After previously encouraging people without COVID-19 symptoms to get tested if they have been exposed to someone diagnosed with the virus, US health authorities have abruptly reversed their position without a clear explanation.
The changes in guidance were quietly made to the Centers for Disease Control and Prevention (CDC) website on Monday amid US media reports of political interference from the White House.
President Donald Trump has repeatedly said that the US should do less testing, and blamed testing for making it appear as though the country is doing poorly against the pandemic.
This is not true: though the US is testing at a high level, that is because its outbreak is worse than any other country in the world, with more than 5.8 million confirmed cases and almost 180,000 deaths.
The CDC's site previously said: "Testing is recommended for all close contacts of persons with SARS-CoV-2 infection.
"Because of the potential for asymptomatic and pre-symptomatic transmission, it is important that contacts of individuals with SARS-CoV-2 infection be quickly identified and tested."
The site now says: "If you have been in close contact (within 6 feet) of a person with a COVID-19 infection for at least 15 minutes but do not have symptoms, you do not necessarily need a test unless you are a vulnerable individual or your health care provider or State or local public health officials recommend you take one."
In a call with reporters, senior health department official Brett Giroir said, "The new guidelines are a CDC action. As always, guidelines received appropriate attention, consultation and input from ( coronavirus) Task Force experts."
Giroir did not elaborate on what new evidence had led to the guidance.
But he said that the documents had been seen by other senior officials including the widely respected Anthony Fauci, who leads the National Institute of Allergies and Infectious Diseases.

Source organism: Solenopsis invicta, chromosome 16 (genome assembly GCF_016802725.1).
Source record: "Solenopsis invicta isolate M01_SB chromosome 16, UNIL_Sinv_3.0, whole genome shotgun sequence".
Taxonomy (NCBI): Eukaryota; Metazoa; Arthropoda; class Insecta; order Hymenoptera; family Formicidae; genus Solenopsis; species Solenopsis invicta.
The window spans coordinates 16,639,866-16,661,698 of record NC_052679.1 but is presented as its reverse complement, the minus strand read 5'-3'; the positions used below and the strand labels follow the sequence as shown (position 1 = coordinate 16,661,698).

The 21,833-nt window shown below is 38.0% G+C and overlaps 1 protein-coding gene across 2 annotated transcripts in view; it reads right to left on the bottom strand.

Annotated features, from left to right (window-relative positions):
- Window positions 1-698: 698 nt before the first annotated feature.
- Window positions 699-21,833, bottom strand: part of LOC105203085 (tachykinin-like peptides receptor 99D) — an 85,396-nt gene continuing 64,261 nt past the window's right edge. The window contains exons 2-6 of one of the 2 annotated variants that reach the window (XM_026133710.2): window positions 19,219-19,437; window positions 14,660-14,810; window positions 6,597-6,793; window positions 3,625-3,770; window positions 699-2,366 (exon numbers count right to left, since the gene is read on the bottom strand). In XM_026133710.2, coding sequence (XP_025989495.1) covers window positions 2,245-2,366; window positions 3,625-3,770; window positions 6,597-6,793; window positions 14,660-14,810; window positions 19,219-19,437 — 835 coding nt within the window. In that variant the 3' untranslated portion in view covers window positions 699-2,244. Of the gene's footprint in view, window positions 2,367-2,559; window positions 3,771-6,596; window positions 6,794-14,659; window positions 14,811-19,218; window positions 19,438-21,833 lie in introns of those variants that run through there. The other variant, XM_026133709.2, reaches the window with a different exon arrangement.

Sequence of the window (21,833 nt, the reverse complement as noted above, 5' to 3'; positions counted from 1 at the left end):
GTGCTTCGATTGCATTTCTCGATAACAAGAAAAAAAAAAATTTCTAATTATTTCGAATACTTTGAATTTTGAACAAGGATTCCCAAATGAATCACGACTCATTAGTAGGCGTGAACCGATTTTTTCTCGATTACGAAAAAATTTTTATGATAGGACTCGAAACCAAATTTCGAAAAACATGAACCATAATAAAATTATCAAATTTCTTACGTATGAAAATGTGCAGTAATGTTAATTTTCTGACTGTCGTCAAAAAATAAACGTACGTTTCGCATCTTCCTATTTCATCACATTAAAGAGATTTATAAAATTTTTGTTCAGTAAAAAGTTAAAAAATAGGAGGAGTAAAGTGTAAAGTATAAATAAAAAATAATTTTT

Fauci later denied this, telling CNN: "I was under general anesthesia in the operating room and was not part of any discussion or deliberation regarding the new testing recommendations.
"I am concerned about the interpretation of these recommendations and worried it will give people the incorrect assumption that asymptomatic spread is not of great concern. In fact, it is," he added.
Fauci had surgery last Thursday to remove a vocal cord polyp.
The CDC has previously emphasized that between 40-50 percent of people with Covid-19 are asymptomatic, and therefore getting tested is important to stop the spread of the virus.
Many other health experts also reacted with dismay.
"I still can't make sense of @CDCgov change in guidance," tweeted Leana Wen, a professor at George Washington University and former health commissioner of Baltimore.
"An estimated 40-50 percent of people with #covid19 are asymptomatic. Those exposed to the virus need to know to protect their family members & the public. One has to wonder: is this change because we don't have enough tests?"
Both The New York Times and CNN quote officials saying that the CDC was instructed to change its guidelines following pressure from the president.
The Trump administration has previously been accused of pressuring the CDC to change its guidance on reopening schools, weighting its recommendations heavily in favor of in-person learning.
The political neutrality of the Food and Drug Administration was also questioned this week when its chief, Stephen Hahn, joined Trump in misrepresenting a key statistic about the effectiveness of blood plasma.
He later apologized.